Ryan: I’m trying to actually get involved more in the scriptwriting process. I bring up writing because I have written some of the ADR, the voice over stuff, that you hear when you’re running around in the game. But not a lot for when it’s a cutscene, when control is taken away from you. That’s usually written by other people. Those come from them sitting with designers and figuring out what the needs are coming into the scene, where they need to go from gameplay, and what they need to reveal.

It eventually comes down to there’s a script and I look it over with whoever is going to be directing the mocap session. That way I understand what it is that they’re going for, including what subtext they see on certain lines or whatnot. So that I know to listen for that when we’re shooting. When I’m there on set, I have the script on an iPad. I’m usually notating down when I hear a take where the actor said that particular line, or part of a line, in a way that I think has the right emphasis to get across all of that subtext. So, when we bring it all back and I have to stitch a piece of dialogue to punch it up, then I can do that.

For instance, the actors might keep saying “tower,” but I need them to say “towers”. Then I can tell the director to have them take a wild take, which means the actors just stand still, don’t move and say the lines. And sometimes I’ll have them do that for part or all of the scene, because I need clean breathing or I need the word without any velcro or prop noise going on. Or it’s like, they said “tower” every time but, “Can you say it once and just say ‘towers’?” Then I’ll grab the “s” on that and cut it into whatever take we used. Little stuff, so I can patch the dialogue to make it clean later.
The motion capture stage.
So, that’s all on the motion capture stage. Then we bring that footage back. The lead animator, the creative director and I sit and edit that together, picking what takes we like the best. Then basically I’m making a proxy that says, okay use Take-4 from here to here and then cut to Take-5 and use Take-5 for the rest of this scene. We get our base motion capture and then the animator adds cameras on top of that. It’ll go several rounds after that and we’ll say, “Oh, let’s take some time out of here, or let’s swap this take of dialogue for Take-3,” or whatever it is, and kind of mold it into this template for what it’s gonna be. And then, while I’m molding the video as this reference, the animator is matching that in parallel within the animated data. And then we send it off to animation.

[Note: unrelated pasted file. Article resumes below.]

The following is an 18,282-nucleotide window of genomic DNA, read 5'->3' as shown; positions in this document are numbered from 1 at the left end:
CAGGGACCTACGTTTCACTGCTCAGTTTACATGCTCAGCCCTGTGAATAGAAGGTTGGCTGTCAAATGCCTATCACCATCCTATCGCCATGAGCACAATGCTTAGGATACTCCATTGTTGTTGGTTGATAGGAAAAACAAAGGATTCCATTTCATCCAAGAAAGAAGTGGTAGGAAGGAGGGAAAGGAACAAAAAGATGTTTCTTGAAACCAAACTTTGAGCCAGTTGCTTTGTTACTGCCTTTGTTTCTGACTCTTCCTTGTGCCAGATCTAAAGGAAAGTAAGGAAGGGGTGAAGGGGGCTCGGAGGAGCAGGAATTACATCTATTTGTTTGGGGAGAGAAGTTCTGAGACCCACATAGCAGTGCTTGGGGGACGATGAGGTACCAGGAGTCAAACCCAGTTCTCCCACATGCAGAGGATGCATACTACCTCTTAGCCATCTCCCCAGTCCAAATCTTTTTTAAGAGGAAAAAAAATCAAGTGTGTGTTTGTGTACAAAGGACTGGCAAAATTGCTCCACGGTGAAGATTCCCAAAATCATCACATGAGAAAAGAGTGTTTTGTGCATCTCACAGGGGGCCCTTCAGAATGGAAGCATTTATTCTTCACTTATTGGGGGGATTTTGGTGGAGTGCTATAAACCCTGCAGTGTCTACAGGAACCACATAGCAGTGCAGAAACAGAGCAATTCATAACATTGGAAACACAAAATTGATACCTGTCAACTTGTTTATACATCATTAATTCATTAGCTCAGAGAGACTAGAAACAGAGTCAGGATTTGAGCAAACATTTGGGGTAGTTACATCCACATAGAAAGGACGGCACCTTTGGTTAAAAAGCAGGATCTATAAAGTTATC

Bailey: When you’re doing that proxy pass, are you mostly focused on just making sure that the dialogue is what’s driving the editing? When does cinematography of the shots come into play?
Ryan: Cinematography comes into play when we’re doing the cameras. I usually make my edit of just raw mocap and hand it to our camera guy. I leave it fat, I don’t really trim things down for time or pacing or whatever. We’re just trying to get a base. Like this is the scene from beginning to end. We know, maybe, that we’re gonna swap in a take for one shot where a moment happened that was different and better. But initially I’m just giving him the main thing.

I know within my notes that the dialogue within this take is mostly fine, but these few lines are not right. So, I’ll change those right away at the beginning. Because we have the freedom with animation where we can use the dialogue from a different take. And because we’re capturing faces now, we can also take the facial motion capture reference video from that take and put it on there. So, I’m always trying to match the body performance, I’m not trying to have something that will feel disjointed. But sometimes they flub the line, or they said it better there, or they pronounced that thing in 13th century Latin better there. I’ll do a lot of swaps like that.

So, I’ll hand it to him fat. Then when the camera guy gives me cameras, then I’ll edit it down, actually take time out and give the scene some pacing. That’s when cinematography comes into play in the sense that we’re like, “We need to be on this shot for longer and basically stretch it out. They had this beat and then moved on, but we need to actually dovetail the action so that you have more time to take in what’s happening in this shot.”
Bailey: Right, so it’s like you’re passing it back and forth, and when you get it again, that’s when you can start doing things like eye-trace stuff and making sure that it flows well rhythmically. Correct?